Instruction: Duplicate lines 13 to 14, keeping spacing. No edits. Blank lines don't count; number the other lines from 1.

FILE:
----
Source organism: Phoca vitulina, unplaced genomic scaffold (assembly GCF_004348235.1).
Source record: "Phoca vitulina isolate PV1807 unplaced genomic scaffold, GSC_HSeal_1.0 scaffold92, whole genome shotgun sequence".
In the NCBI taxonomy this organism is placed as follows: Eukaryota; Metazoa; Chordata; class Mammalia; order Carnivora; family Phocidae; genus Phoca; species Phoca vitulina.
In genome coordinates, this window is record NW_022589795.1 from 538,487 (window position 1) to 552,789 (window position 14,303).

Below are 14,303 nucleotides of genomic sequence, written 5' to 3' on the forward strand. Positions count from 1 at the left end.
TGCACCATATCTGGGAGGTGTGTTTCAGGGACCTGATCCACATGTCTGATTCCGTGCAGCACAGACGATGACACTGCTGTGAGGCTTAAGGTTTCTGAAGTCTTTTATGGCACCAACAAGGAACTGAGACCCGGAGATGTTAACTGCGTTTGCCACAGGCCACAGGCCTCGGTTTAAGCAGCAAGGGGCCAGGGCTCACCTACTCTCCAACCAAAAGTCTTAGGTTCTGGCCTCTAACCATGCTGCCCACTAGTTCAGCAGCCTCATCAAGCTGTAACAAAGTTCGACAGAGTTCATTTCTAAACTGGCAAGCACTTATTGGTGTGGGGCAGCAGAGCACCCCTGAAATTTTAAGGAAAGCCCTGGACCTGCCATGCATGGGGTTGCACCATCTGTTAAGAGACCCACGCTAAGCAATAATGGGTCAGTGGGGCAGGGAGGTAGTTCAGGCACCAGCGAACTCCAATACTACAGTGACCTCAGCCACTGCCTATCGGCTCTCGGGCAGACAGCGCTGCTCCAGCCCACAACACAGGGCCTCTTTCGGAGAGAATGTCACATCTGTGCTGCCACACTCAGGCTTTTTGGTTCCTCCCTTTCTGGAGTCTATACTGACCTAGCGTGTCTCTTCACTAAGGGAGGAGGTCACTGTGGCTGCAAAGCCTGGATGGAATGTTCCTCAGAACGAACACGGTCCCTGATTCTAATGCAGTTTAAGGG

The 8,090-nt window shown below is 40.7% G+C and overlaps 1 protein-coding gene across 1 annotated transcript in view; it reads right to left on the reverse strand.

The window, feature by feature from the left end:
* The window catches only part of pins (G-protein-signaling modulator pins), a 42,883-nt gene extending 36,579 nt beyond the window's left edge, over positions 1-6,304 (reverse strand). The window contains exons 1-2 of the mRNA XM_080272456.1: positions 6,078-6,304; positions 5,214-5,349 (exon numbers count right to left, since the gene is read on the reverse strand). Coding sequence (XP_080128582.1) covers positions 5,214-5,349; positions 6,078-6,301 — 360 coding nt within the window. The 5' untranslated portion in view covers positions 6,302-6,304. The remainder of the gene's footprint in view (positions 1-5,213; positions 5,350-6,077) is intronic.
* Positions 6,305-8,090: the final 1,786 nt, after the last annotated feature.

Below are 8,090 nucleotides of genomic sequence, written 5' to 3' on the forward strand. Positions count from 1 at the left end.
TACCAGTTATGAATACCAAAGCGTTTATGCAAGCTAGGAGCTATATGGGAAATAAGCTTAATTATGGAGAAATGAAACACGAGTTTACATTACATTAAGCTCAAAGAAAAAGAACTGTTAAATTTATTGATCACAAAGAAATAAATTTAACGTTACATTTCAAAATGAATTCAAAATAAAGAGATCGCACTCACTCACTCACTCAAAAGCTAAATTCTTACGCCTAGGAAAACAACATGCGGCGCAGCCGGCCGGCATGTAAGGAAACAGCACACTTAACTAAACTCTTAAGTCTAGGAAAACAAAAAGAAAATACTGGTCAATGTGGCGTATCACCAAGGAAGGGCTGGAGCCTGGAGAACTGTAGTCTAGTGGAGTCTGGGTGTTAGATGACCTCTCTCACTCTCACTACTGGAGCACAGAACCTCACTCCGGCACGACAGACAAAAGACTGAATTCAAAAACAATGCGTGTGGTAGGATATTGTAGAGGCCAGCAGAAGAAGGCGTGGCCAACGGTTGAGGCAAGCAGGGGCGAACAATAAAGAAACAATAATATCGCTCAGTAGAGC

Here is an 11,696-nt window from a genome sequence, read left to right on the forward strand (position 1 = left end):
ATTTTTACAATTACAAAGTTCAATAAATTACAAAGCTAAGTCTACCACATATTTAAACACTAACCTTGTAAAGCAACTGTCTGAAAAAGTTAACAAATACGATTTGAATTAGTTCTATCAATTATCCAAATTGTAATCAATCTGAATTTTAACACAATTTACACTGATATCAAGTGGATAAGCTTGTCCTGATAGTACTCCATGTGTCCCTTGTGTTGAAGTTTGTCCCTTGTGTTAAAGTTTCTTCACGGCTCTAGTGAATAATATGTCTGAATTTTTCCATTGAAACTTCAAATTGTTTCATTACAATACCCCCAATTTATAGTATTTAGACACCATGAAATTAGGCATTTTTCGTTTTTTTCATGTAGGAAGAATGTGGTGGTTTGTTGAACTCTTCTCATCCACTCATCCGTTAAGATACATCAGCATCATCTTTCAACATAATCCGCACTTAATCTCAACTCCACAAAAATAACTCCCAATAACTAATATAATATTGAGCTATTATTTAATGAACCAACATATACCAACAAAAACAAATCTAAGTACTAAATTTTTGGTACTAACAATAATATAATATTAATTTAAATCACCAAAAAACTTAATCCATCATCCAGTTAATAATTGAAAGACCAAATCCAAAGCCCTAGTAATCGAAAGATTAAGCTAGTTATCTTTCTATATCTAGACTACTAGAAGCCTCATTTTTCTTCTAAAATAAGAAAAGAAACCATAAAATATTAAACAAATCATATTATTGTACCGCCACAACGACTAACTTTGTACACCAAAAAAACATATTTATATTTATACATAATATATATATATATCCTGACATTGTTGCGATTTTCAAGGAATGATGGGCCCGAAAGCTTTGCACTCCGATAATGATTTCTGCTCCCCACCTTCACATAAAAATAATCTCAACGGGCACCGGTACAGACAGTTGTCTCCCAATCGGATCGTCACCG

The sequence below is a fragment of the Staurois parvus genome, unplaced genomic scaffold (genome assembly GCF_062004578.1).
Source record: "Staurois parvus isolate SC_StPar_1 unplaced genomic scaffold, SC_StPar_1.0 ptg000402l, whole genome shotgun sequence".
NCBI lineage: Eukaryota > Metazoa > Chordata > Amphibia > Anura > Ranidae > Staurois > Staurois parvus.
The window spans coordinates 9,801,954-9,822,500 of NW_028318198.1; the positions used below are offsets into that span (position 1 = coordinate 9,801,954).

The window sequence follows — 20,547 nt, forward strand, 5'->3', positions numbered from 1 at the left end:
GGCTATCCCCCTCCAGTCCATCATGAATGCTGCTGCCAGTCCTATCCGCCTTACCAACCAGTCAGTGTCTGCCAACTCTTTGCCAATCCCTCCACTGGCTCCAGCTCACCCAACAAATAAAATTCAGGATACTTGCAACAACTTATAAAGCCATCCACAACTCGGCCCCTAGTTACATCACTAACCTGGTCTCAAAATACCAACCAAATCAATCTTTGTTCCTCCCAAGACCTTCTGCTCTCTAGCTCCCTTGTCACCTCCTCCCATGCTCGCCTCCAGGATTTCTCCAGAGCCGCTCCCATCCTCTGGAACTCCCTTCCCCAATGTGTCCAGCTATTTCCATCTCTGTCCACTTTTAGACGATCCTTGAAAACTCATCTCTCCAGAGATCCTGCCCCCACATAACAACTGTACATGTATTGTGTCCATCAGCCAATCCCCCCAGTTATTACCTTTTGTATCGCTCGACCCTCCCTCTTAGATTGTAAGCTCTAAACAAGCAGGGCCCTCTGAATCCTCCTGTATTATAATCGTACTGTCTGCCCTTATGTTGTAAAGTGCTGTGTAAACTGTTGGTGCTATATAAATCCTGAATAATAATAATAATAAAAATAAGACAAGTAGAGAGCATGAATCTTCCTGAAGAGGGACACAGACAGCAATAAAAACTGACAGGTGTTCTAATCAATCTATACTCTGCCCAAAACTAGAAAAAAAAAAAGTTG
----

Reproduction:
Here is an 11,696-nt window from a genome sequence, read left to right on the forward strand (position 1 = left end):
ATTTTTACAATTACAAAGTTCAATAAATTACAAAGCTAAGTCTACCACATATTTAAACACTAACCTTGTAAAGCAACTGTCTGAAAAAGTTAACAAATACGATTTGAATTAGTTCTATCAATTATCCAAATTGTAATCAATCTGAATTTTAACACAATTTACACTGATATCAAGTGGATAAGCTTGTCCTGATAGTACTCCATGTGTCCCTTGTGTTGAAGTTTGTCCCTTGTGTTAAAGTTTCTTCACGGCTCTAGTGAATAATATGTCTGAATTTTTCCATTGAAACTTCAAATTGTTTCATTACAATACCCCCAATTTATAGTATTTAGACACCATGAAATTAGGCATTTTTCGTTTTTTTCATGTAGGAAGAATGTGGTGGTTTGTTGAACTCTTCTCATCCACTCATCCGTTAAGATACATCAGCATCATCTTTCAACATAATCCGCACTTAATCTCAACTCCACAAAAATAACTCCCAATAACTAATATAATATTGAGCTATTATTTAATGAACCAACATATACCAACAAAAACAAATCTAAGTACTAAATTTTTGGTACTAACAATAATATAATATTAATTTAAATCACCAAAAAACTTAATCCATCATCCAGTTAATAATTGAAAGACCAAATCCAAAGCCCTAGTAATCGAAAGATTAAGCTAGTTATCTTTCTATATCTAGACTACTAGAAGCCTCATTTTTCTTCTAAAATAAGAAAAGAAACCATAAAATATTAAACAAATCATATTATTGTACCGCCACAACGACTAACTTTGTACACCAAAAAAACATATTTATATTTATACATAATATATATATATATCCTGACATTGTTGCGATTTTCAAGGAATGATGGGCCCGAAAGCTTTGCACTCCGATAATGATTTCTGCTCCCCACCTTCACATAAAAATAATCTCAACGGGCACCGGTACAGACAGTTGTCTCCCAATCGGATCGTCACCG